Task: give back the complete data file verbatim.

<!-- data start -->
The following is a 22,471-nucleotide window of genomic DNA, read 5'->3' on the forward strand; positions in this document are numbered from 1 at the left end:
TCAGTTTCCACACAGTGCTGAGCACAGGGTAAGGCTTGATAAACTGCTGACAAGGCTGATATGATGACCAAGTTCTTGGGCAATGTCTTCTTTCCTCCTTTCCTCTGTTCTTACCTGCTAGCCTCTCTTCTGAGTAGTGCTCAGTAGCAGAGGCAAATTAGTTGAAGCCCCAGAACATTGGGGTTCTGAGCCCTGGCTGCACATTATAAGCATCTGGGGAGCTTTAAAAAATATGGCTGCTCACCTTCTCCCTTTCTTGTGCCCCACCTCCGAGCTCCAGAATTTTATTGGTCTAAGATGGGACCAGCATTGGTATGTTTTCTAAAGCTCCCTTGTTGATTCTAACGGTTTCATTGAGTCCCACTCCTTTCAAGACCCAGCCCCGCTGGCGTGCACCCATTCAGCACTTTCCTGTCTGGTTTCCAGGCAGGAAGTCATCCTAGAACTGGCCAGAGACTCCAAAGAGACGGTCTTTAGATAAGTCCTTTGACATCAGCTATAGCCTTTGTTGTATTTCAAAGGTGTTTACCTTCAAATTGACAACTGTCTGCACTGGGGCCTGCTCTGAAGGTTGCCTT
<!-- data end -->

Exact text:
The following is a 22,471-nucleotide window of genomic DNA, read 5'->3' on the forward strand; positions in this document are numbered from 1 at the left end:
TCAGTTTCCACACAGTGCTGAGCACAGGGTAAGGCTTGATAAACTGCTGACAAGGCTGATATGATGACCAAGTTCTTGGGCAATGTCTTCTTTCCTCCTTTCCTCTGTTCTTACCTGCTAGCCTCTCTTCTGAGTAGTGCTCAGTAGCAGAGGCAAATTAGTTGAAGCCCCAGAACATTGGGGTTCTGAGCCCTGGCTGCACATTATAAGCATCTGGGGAGCTTTAAAAAATATGGCTGCTCACCTTCTCCCTTTCTTGTGCCCCACCTCCGAGCTCCAGAATTTTATTGGTCTAAGATGGGACCAGCATTGGTATGTTTTCTAAAGCTCCCTTGTTGATTCTAACGGTTTCATTGAGTCCCACTCCTTTCAAGACCCAGCCCCGCTGGCGTGCACCCATTCAGCACTTTCCTGTCTGGTTTCCAGGCAGGAAGTCATCCTAGAACTGGCCAGAGACTCCAAAGAGACGGTCTTTAGATAAGTCCTTTGACATCAGCTATAGCCTTTGTTGTATTTCAAAGGTGTTTACCTTCAAATTGACAACTGTCTGCACTGGGGCCTGCTCTGAAGGTTGCCTT